Incumbent sheriffs said the unpopular program – exploited by the Trump Administration – helped them better identify possible suspects in alleged crimes. But black Democrat challengers, like Wake’s Gerald Baker and Durham’s Clarence Birkhesd, maintained that the program broke up families needlessly, and “stirred racial tensions.”
            That position spurred the Latino community in several counties to support black Democratic candidates for sheriff.
            Six sheriff’s departments across North Carolina participated in the controversial 287(g) program. Wake County pays several specified officers to maintain the program in it’s sheriff’s department, costing taxpayers there nearly $2 million annually.
            Post – midterm election analysis suggests that the elected black sheriffs benefitted from grassroots voter registration, get-out-the-vote drives and free rides to the polls in their counties.
            In each successful campaign, the black sheriffs-elect vowed to help bring their respective communities together.

By Cash Michaels
Contributing writer

            The potential for lame-duck mischief hatched by Republican chiefs savoring their last veto-proof weeks is high. Let’s hope their election setbacks – with many voters disgusted at ongoing power-grabs – convince them to exercise restraint.
                                                                                                Steve Ford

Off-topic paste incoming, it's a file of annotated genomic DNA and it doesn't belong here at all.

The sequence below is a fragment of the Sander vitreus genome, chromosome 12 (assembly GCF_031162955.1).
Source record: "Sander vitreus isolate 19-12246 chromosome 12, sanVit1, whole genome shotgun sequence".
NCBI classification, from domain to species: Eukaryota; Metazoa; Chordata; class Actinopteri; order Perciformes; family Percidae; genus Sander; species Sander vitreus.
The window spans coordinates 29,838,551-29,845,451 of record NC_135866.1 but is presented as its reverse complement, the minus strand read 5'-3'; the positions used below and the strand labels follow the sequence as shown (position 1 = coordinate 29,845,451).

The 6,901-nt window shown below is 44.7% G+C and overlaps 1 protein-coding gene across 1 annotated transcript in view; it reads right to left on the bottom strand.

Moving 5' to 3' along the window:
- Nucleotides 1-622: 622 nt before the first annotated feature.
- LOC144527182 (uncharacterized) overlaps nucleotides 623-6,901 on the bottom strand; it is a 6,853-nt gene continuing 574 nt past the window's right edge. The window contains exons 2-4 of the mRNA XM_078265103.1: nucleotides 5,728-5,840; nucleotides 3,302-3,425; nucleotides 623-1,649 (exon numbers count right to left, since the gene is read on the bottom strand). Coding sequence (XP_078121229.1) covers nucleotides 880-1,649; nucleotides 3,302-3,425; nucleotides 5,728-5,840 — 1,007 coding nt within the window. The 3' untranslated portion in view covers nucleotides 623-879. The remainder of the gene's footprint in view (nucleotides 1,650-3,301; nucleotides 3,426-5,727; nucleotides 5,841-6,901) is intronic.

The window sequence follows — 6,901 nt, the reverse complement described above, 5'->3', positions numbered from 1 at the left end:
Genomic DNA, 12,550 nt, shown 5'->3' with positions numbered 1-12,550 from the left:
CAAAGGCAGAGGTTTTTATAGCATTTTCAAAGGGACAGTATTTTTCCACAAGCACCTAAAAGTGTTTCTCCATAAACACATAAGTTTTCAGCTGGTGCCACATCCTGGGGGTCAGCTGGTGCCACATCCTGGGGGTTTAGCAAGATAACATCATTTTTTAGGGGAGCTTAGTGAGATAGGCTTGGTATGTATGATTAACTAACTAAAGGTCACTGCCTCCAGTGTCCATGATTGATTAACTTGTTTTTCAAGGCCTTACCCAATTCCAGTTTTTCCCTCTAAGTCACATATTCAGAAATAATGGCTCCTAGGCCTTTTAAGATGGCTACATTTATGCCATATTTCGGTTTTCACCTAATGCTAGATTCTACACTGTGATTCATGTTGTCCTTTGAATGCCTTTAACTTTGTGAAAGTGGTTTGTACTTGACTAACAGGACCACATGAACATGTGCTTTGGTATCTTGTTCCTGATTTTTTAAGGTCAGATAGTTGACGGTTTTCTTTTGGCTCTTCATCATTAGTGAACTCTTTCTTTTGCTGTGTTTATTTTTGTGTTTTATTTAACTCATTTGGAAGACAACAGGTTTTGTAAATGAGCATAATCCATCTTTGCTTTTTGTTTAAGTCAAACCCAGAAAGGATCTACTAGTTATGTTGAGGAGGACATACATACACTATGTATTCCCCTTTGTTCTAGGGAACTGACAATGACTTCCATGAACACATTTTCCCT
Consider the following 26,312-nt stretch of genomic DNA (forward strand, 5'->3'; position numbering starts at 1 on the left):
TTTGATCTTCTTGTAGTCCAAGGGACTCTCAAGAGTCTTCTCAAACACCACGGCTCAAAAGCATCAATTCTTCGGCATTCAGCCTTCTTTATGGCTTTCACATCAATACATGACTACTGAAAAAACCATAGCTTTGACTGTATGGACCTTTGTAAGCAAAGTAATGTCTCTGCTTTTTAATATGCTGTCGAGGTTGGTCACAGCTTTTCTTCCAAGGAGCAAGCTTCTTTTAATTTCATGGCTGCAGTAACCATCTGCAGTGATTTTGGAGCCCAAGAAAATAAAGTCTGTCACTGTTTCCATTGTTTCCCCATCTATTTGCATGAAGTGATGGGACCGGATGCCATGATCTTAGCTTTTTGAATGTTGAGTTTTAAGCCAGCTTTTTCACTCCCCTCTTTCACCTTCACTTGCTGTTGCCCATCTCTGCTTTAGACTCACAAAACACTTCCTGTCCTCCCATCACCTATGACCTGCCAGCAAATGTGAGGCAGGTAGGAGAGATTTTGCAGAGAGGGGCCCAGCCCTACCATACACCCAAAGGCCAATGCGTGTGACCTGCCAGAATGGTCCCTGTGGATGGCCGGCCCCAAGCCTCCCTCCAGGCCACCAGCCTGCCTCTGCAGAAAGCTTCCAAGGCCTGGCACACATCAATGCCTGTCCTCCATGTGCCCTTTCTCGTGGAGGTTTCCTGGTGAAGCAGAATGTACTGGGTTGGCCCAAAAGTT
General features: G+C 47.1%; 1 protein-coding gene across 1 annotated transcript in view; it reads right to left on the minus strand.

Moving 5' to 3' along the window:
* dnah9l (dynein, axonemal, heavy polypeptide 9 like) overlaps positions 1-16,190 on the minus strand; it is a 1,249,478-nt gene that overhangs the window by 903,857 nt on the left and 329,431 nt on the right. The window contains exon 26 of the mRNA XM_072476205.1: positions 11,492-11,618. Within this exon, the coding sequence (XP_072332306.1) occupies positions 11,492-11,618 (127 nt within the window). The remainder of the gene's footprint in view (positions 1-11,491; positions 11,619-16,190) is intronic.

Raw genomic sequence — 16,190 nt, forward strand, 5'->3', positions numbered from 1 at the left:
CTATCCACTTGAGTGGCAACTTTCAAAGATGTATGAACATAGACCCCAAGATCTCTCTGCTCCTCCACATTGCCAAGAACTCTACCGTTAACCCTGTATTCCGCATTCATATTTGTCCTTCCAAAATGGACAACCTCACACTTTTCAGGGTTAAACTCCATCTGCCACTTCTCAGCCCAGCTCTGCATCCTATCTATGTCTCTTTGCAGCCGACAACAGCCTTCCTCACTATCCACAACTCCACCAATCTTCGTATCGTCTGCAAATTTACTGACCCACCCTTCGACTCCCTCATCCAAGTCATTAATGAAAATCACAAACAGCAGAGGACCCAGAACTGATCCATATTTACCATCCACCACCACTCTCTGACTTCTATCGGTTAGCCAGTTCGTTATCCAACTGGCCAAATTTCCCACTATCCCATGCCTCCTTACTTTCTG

Columnist, NC Policywatch

            Those two sentences of Steve Ford’s assessment of the 2018 midterm elections in North Carolina pretty much hits the bulls-eye of concern many observers now have about yet another planned GOP special session of the NC General Assembly, planned for November 27th, where the current Republican supermajority muscle through a series of laws emanating from passage of four of six proposed controversial constitutional amendments that passed as voter referendums last week.
            The most prominent of the four, per North Carolina’s African-American community, is the constitutional amendment establishing voter ID. And because the provision is now baked into the state Constitution, it cannot be easily removed, which is what the Republican legislative majority wanted.
            So the question – which has gone unanswered by the GOP authors of the Voter ID amendment – now is, exactly what new, last minute laws will the Republican supermajority conjure up and pass before the newly strengthened Democrat minority takes over in January, ready to support Democrat Gov. Roy Cooper’s veto power?